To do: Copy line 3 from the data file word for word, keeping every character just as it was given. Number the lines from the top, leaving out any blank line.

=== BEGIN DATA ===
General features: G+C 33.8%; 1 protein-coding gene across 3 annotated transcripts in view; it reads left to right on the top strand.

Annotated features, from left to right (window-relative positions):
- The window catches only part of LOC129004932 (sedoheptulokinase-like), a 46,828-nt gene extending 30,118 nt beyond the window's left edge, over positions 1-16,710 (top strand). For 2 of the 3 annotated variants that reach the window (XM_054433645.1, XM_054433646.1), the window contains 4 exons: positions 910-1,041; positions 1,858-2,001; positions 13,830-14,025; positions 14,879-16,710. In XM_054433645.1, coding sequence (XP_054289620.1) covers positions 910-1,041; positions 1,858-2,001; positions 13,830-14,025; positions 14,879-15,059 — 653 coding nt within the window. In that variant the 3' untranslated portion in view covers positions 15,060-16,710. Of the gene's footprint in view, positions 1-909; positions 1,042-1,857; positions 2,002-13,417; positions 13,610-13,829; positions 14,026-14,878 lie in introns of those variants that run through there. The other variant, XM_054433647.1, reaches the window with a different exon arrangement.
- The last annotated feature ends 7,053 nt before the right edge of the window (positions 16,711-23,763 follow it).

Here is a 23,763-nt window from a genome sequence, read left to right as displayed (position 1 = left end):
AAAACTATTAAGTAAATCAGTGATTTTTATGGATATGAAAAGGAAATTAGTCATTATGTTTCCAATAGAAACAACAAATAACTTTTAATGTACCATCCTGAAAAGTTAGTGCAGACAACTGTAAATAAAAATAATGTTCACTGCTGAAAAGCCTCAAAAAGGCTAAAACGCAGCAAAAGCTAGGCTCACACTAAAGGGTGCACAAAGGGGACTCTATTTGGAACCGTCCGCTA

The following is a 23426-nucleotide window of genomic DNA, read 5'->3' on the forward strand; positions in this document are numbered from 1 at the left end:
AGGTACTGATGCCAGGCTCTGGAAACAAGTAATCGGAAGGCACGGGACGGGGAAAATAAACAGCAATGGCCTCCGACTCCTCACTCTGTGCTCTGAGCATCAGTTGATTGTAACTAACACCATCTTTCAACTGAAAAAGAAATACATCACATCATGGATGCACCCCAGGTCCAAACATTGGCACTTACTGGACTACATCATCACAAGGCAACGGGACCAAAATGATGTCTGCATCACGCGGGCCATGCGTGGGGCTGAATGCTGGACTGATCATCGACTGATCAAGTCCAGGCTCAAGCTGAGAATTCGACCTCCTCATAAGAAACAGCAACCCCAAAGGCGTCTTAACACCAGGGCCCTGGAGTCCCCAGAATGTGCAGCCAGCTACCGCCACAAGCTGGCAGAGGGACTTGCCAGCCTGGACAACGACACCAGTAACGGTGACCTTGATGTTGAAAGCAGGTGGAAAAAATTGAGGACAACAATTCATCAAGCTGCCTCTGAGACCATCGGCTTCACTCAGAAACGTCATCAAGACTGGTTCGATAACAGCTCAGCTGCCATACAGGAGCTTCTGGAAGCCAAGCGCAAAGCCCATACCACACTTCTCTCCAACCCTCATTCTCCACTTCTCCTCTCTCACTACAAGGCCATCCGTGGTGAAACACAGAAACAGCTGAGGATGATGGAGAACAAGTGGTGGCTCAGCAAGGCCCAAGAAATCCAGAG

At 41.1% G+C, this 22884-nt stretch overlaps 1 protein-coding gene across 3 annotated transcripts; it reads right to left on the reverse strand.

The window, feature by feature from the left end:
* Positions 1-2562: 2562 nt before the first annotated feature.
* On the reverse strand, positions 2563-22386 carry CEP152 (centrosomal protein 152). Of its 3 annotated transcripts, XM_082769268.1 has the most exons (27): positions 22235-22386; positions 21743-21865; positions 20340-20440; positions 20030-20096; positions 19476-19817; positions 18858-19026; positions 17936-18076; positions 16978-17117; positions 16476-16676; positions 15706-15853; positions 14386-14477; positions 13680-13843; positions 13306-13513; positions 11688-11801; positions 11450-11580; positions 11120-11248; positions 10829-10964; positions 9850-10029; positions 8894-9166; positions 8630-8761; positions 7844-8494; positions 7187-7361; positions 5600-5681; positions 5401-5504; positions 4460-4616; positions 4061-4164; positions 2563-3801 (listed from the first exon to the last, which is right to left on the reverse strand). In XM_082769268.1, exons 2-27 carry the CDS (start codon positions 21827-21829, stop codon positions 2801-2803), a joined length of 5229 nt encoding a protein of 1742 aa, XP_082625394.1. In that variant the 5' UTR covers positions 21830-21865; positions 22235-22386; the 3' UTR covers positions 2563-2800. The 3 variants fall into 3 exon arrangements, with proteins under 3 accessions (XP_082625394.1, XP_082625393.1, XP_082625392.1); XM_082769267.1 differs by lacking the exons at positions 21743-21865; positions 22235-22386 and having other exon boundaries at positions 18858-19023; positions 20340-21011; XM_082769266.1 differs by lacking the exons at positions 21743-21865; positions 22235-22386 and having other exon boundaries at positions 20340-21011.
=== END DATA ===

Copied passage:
- The window catches only part of LOC129004932 (sedoheptulokinase-like), a 46,828-nt gene extending 30,118 nt beyond the window's left edge, over positions 1-16,710 (top strand). For 2 of the 3 annotated variants that reach the window (XM_054433645.1, XM_054433646.1), the window contains 4 exons: positions 910-1,041; positions 1,858-2,001; positions 13,830-14,025; positions 14,879-16,710. In XM_054433645.1, coding sequence (XP_054289620.1) covers positions 910-1,041; positions 1,858-2,001; positions 13,830-14,025; positions 14,879-15,059 — 653 coding nt within the window. In that variant the 3' untranslated portion in view covers positions 15,060-16,710. Of the gene's footprint in view, positions 1-909; positions 1,042-1,857; positions 2,002-13,417; positions 13,610-13,829; positions 14,026-14,878 lie in introns of those variants that run through there. The other variant, XM_054433647.1, reaches the window with a different exon arrangement.